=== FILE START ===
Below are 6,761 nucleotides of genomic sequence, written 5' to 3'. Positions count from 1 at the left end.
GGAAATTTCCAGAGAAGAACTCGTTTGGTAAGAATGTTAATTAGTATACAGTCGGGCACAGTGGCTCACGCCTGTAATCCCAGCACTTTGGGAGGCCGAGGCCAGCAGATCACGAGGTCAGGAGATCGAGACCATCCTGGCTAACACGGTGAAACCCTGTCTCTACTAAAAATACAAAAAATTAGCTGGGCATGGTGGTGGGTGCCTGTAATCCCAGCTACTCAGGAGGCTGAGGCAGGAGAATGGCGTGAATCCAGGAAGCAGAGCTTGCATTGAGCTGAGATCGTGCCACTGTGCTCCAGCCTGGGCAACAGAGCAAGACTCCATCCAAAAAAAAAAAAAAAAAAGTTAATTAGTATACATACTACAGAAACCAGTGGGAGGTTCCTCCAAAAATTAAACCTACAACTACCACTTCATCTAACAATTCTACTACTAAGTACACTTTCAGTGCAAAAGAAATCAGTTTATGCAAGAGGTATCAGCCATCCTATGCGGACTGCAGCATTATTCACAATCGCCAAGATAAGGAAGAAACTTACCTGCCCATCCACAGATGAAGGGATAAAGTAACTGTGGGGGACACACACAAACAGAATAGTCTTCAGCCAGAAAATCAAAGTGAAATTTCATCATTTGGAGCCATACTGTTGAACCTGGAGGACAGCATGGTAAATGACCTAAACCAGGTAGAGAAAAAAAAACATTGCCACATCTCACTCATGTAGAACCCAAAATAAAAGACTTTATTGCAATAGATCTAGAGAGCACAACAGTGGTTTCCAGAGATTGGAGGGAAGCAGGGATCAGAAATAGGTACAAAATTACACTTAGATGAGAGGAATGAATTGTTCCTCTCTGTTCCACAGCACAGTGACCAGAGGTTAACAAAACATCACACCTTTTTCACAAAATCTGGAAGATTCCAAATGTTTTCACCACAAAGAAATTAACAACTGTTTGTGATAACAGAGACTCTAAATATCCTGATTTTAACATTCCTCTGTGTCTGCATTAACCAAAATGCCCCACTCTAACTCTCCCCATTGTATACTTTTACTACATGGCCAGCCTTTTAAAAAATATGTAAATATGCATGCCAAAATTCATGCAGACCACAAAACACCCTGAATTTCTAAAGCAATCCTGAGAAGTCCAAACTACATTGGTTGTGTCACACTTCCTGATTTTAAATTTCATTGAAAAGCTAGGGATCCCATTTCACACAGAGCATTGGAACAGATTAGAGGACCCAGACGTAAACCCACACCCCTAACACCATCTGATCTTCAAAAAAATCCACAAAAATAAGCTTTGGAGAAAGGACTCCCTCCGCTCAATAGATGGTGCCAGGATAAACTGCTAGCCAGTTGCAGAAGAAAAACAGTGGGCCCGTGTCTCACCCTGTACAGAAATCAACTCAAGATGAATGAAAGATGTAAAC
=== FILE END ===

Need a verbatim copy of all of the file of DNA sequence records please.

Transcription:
Below are 6,761 nucleotides of genomic sequence, written 5' to 3'. Positions count from 1 at the left end.
GGAAATTTCCAGAGAAGAACTCGTTTGGTAAGAATGTTAATTAGTATACAGTCGGGCACAGTGGCTCACGCCTGTAATCCCAGCACTTTGGGAGGCCGAGGCCAGCAGATCACGAGGTCAGGAGATCGAGACCATCCTGGCTAACACGGTGAAACCCTGTCTCTACTAAAAATACAAAAAATTAGCTGGGCATGGTGGTGGGTGCCTGTAATCCCAGCTACTCAGGAGGCTGAGGCAGGAGAATGGCGTGAATCCAGGAAGCAGAGCTTGCATTGAGCTGAGATCGTGCCACTGTGCTCCAGCCTGGGCAACAGAGCAAGACTCCATCCAAAAAAAAAAAAAAAAAAGTTAATTAGTATACATACTACAGAAACCAGTGGGAGGTTCCTCCAAAAATTAAACCTACAACTACCACTTCATCTAACAATTCTACTACTAAGTACACTTTCAGTGCAAAAGAAATCAGTTTATGCAAGAGGTATCAGCCATCCTATGCGGACTGCAGCATTATTCACAATCGCCAAGATAAGGAAGAAACTTACCTGCCCATCCACAGATGAAGGGATAAAGTAACTGTGGGGGACACACACAAACAGAATAGTCTTCAGCCAGAAAATCAAAGTGAAATTTCATCATTTGGAGCCATACTGTTGAACCTGGAGGACAGCATGGTAAATGACCTAAACCAGGTAGAGAAAAAAAAACATTGCCACATCTCACTCATGTAGAACCCAAAATAAAAGACTTTATTGCAATAGATCTAGAGAGCACAACAGTGGTTTCCAGAGATTGGAGGGAAGCAGGGATCAGAAATAGGTACAAAATTACACTTAGATGAGAGGAATGAATTGTTCCTCTCTGTTCCACAGCACAGTGACCAGAGGTTAACAAAACATCACACCTTTTTCACAAAATCTGGAAGATTCCAAATGTTTTCACCACAAAGAAATTAACAACTGTTTGTGATAACAGAGACTCTAAATATCCTGATTTTAACATTCCTCTGTGTCTGCATTAACCAAAATGCCCCACTCTAACTCTCCCCATTGTATACTTTTACTACATGGCCAGCCTTTTAAAAAATATGTAAATATGCATGCCAAAATTCATGCAGACCACAAAACACCCTGAATTTCTAAAGCAATCCTGAGAAGTCCAAACTACATTGGTTGTGTCACACTTCCTGATTTTAAATTTCATTGAAAAGCTAGGGATCCCATTTCACACAGAGCATTGGAACAGATTAGAGGACCCAGACGTAAACCCACACCCCTAACACCATCTGATCTTCAAAAAAATCCACAAAAATAAGCTTTGGAGAAAGGACTCCCTCCGCTCAATAGATGGTGCCAGGATAAACTGCTAGCCAGTTGCAGAAGAAAAACAGTGGGCCCGTGTCTCACCCTGTACAGAAATCAACTCAAGATGAATGAAAGATGTAAAC